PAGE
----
After a few weeks, my parents found out. We had a family meeting and I remember my Dad being so angry. He wanted to call the principal. Get this girl, and her parents, into a room and Tell Her What’s Right and make her see what a horrible person she was and make her apologize. That made me cry even harder. I begged him to not call. I told him it would only get worse. I promised him it would only get worse. I don’t remember what else, if I said I would stay in during lunch or hang out with my friends somewhere else. I really don’t remember. The bullying continued. It even got worse. And then the school year was over.

So why am I going on this ugly trip down memory lane?

I recently finished reading Thirteen Reasons Why. The book was haunting. From the back cover:

Clay Jensen returns home from school to find a mysterious box with his name on it lying on his porch. Inside he discovers thirteen cassette tapes recorded by Hannah Baker, his classmate and crush who committed suicide two weeks earlier.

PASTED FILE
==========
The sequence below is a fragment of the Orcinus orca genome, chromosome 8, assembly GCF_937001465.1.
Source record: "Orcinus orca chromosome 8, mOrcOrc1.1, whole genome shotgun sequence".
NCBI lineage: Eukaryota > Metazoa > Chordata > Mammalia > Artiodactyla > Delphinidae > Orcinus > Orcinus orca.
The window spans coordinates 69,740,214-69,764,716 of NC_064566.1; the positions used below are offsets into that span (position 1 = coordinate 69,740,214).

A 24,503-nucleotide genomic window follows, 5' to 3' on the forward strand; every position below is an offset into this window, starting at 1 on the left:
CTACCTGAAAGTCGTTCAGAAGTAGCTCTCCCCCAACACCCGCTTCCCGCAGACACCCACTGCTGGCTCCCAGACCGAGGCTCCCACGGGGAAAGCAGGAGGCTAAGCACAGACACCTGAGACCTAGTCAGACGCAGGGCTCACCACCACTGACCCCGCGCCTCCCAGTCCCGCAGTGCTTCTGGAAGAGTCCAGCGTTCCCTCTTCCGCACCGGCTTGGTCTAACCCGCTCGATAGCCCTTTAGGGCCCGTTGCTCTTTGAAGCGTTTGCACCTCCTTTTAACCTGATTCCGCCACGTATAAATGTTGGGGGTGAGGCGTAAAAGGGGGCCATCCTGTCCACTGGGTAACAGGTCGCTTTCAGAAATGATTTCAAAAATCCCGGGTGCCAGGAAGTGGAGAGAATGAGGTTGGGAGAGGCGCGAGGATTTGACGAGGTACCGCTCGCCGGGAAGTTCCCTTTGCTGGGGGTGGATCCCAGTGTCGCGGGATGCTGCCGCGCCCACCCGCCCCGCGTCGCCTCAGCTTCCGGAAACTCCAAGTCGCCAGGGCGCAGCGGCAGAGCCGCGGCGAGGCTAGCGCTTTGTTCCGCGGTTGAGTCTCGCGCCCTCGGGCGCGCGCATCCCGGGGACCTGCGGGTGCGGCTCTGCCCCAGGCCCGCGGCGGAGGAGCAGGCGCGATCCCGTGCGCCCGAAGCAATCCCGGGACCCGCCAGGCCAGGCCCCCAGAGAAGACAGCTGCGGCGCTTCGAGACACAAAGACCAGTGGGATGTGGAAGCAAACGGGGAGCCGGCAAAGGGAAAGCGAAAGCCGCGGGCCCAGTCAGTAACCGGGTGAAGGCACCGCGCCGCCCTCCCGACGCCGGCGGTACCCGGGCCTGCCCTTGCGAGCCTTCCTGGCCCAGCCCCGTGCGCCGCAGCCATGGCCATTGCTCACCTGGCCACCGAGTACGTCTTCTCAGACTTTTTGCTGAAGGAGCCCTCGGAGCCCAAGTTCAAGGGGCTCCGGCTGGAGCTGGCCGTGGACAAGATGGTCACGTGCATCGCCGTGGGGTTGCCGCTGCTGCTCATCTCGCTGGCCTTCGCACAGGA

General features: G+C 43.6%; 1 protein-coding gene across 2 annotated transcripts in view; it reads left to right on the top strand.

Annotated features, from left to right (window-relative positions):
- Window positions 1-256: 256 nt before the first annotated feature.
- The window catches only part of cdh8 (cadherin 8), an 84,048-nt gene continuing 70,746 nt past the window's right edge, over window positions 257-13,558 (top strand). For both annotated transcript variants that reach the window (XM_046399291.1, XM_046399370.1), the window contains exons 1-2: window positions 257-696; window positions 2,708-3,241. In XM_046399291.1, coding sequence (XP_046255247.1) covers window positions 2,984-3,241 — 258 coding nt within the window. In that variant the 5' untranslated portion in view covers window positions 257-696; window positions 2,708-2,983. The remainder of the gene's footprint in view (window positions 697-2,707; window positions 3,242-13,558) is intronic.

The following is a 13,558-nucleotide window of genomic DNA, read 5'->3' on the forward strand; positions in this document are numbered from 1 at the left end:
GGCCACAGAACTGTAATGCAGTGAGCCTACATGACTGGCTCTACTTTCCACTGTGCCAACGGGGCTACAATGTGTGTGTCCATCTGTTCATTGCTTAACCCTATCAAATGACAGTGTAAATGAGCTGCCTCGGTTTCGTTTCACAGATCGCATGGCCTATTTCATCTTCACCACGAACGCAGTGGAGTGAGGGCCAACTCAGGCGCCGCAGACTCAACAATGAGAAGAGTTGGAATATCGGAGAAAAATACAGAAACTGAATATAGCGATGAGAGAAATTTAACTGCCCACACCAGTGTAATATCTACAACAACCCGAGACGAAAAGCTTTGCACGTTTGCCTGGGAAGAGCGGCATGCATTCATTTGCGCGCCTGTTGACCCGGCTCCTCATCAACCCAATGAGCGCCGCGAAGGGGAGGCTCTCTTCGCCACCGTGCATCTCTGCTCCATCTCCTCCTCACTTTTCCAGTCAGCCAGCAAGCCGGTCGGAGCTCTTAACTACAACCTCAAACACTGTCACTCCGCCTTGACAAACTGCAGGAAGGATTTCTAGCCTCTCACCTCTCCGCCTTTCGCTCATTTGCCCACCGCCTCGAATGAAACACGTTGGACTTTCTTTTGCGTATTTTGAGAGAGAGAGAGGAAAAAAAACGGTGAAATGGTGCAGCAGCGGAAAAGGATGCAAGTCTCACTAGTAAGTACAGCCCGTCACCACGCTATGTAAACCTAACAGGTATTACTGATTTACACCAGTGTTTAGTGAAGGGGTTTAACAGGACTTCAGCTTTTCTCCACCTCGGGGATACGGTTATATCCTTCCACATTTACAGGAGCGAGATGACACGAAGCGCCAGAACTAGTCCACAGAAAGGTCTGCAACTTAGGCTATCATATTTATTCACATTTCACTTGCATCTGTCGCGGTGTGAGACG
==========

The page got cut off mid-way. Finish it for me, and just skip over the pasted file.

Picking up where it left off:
I could barely put this book down which says something, I’m such a slow reader. To hear the voice of a teen contemplating, and following through on suicide was too close to home. Not the suicide part, not at all. The torment and psychological drama. Too close to my own childhood dealing with Mean Girls, too close to what I see my 9-yr old, my 4th grader, dealing with already.

I kept thinking back to what I saw in the Rachel’s Challenge presentation. How those words can hit a teenager so hard. How that simple act of kindness, that to some doesn’t even feel like kindness, but how they live their life. To find the best in everyone. To see the positive intent. and believe the world could be a better place by creating a chain reaction.